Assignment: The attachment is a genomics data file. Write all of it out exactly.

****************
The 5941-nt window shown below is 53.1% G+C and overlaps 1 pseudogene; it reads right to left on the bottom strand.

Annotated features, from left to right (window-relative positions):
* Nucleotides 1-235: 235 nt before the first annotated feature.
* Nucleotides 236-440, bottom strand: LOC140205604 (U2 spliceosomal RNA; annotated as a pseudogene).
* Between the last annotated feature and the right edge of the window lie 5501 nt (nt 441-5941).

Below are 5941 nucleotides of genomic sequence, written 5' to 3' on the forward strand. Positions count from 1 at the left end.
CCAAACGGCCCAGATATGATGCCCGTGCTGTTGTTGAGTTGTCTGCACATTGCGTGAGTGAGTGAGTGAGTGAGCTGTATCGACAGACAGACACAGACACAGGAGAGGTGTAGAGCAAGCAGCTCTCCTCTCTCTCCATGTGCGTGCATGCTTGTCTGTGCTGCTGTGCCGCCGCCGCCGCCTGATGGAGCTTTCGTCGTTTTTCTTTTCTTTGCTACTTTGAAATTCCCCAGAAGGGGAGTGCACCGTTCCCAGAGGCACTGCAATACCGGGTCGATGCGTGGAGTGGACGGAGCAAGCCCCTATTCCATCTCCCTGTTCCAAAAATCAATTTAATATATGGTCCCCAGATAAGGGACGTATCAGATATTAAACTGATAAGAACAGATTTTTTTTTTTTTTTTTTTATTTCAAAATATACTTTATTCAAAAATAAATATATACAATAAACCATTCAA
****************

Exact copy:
The 5941-nt window shown below is 53.1% G+C and overlaps 1 pseudogene; it reads right to left on the bottom strand.

Annotated features, from left to right (window-relative positions):
* Nucleotides 1-235: 235 nt before the first annotated feature.
* Nucleotides 236-440, bottom strand: LOC140205604 (U2 spliceosomal RNA; annotated as a pseudogene).
* Between the last annotated feature and the right edge of the window lie 5501 nt (nt 441-5941).

Below are 5941 nucleotides of genomic sequence, written 5' to 3' on the forward strand. Positions count from 1 at the left end.
CCAAACGGCCCAGATATGATGCCCGTGCTGTTGTTGAGTTGTCTGCACATTGCGTGAGTGAGTGAGTGAGTGAGCTGTATCGACAGACAGACACAGACACAGGAGAGGTGTAGAGCAAGCAGCTCTCCTCTCTCTCCATGTGCGTGCATGCTTGTCTGTGCTGCTGTGCCGCCGCCGCCGCCTGATGGAGCTTTCGTCGTTTTTCTTTTCTTTGCTACTTTGAAATTCCCCAGAAGGGGAGTGCACCGTTCCCAGAGGCACTGCAATACCGGGTCGATGCGTGGAGTGGACGGAGCAAGCCCCTATTCCATCTCCCTGTTCCAAAAATCAATTTAATATATGGTCCCCAGATAAGGGACGTATCAGATATTAAACTGATAAGAACAGATTTTTTTTTTTTTTTTTTTATTTCAAAATATACTTTATTCAAAAATAAATATATACAATAAACCATTCAA